The last thing you want as a business is for your company identity to be stolen. The trick to avoid such a travesty is to be trademarked by the United States Patent and Trademark Office (USPTO).

What a trademark will do for you: It will provide nationwide legal protection for your logo, name and design and even sound.

It will also prevent others who come along thinking they have the original idea or prevent people from confusing their idea with yours.

For protection abroad, seek trademarks in the countries in which you’ll do business.

It does cost you money to trademark. (See the USPTO list of fees.)

But if you don’t trademark, it will cost you a lot more.

Some people confuse the definition of trademark with a patent. Both are classified as intellectual property.

A trademark reminds people about your products and services. A patent is to prevent competitors from manufacturing your invention.

Google the term, trademark lawsuit, and you see millions of search results.

Though despicable, the patent trolling business is also mega problem.

It’s several years old, but patent-trolling data is eye-opening. Patent trolls cost companies an aggregate $29 billion in legal fees and settlements in 2011, according to a published report.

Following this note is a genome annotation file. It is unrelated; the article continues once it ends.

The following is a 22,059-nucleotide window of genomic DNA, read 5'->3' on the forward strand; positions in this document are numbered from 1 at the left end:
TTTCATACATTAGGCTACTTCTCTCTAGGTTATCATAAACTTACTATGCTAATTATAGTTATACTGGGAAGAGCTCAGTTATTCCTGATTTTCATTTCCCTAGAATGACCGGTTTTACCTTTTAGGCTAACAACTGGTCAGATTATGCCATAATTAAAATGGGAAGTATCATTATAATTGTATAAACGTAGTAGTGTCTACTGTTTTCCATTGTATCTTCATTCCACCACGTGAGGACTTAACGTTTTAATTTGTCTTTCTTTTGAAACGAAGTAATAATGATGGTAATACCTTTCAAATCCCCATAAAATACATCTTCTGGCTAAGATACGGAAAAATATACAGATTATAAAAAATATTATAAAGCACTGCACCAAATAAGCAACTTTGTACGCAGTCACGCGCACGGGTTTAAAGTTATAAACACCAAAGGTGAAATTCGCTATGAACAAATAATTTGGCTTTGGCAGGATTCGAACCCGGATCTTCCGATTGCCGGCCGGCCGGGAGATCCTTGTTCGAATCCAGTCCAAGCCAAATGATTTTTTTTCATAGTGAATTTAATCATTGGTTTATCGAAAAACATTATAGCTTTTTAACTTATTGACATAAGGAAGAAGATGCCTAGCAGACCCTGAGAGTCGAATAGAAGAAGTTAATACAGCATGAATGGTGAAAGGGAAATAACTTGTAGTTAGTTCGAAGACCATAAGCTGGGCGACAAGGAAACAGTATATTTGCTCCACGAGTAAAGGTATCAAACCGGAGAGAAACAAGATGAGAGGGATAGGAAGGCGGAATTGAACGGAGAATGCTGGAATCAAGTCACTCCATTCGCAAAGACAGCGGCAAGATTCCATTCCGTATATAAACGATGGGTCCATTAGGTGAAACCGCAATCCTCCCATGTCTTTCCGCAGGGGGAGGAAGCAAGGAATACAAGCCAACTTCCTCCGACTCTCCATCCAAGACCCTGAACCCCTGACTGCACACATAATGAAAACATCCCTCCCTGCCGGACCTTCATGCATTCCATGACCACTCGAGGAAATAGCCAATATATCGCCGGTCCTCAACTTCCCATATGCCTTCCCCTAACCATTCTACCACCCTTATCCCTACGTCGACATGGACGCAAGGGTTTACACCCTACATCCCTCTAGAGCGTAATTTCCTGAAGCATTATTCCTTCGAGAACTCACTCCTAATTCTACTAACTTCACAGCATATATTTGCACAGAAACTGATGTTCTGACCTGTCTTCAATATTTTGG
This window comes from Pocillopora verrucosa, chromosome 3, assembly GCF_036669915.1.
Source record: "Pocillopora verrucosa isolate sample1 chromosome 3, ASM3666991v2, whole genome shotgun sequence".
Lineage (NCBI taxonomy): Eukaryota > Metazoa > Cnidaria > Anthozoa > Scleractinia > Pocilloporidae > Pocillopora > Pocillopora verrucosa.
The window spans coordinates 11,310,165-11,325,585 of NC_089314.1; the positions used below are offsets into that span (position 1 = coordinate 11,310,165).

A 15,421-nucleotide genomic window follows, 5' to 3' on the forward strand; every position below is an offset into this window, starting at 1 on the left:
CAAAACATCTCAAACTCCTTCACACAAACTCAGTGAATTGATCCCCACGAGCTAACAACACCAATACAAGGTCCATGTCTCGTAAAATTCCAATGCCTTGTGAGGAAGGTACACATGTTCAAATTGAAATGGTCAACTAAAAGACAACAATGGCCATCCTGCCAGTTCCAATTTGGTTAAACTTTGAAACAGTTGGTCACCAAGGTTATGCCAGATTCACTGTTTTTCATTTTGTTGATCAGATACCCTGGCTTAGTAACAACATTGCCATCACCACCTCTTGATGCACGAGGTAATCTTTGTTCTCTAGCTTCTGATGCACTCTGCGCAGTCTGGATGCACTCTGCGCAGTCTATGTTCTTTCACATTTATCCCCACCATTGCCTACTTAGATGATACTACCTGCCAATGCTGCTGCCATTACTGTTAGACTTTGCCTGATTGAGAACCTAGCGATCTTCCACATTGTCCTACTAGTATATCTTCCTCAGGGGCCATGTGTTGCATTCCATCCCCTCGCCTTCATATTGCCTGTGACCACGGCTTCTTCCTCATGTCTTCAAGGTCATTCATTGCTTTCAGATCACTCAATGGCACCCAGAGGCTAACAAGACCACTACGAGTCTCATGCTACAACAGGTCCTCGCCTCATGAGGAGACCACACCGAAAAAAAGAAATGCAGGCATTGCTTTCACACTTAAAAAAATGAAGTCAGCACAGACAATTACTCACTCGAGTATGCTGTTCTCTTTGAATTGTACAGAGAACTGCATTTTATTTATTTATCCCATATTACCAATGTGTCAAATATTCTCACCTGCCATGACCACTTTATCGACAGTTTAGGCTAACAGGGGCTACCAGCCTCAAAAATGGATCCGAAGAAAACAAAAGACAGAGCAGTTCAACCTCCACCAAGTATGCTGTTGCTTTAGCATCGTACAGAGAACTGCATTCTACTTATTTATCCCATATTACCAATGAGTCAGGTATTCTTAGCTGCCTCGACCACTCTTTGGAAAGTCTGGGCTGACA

But just because you file for a trademark doesn’t mean you’ll get it. Only 33 percent of 300,000 applications for trademarks weren’t approved in 2013.

Why? Usually, the applicants submitted information about their companies that could be confused or mistaken with existing or pending trademarks.

As a business-performance consultant, I’m not a lawyer and every situation is different. So the following isn’t legal advice but is a primer to introduce you to the process.

Keep in mind four basic steps:

1. Be sure you’re entitled to the trademark.

You have to be certain your idea can’t be confused with another. There can’t be any similarity. Also bear in mind that ignorance will not defend you against a lawsuit.

In fact, should you lose, you’ll incur two salient costs – legal and having to rebrand your company.

So thoroughly research the government’s Search Trademark Database.

2. Choose a protectable trademark.

Not all names are created equally. So before researching trademarks, pick a distinctive name.

Don’t look for generic trademarks (e.g. table top or spreadsheet) because they’re not protectable.

You’ll have to show that Americans that your trademark indicates you’re the source, and not giving just a description of the product.

Here are the basic types of trademarks and levels of protection:

Generic, which isn’t protectable.

Descriptive, which describes your idea vis-à-vis just explaining what it is – you’ll only get trademark protection after you get what’s known as “secondary meaning,” or relevance in the marketplace.

Suggestive, which is more highbrow than descriptive but it classifies your idea (e.g., Facebook).

Arbitrary, which provides more protection than suggestive trademarks (e.g., Twitter).

Fanciful, which provides the best protection with made up words (e.g., Spanx) over real words.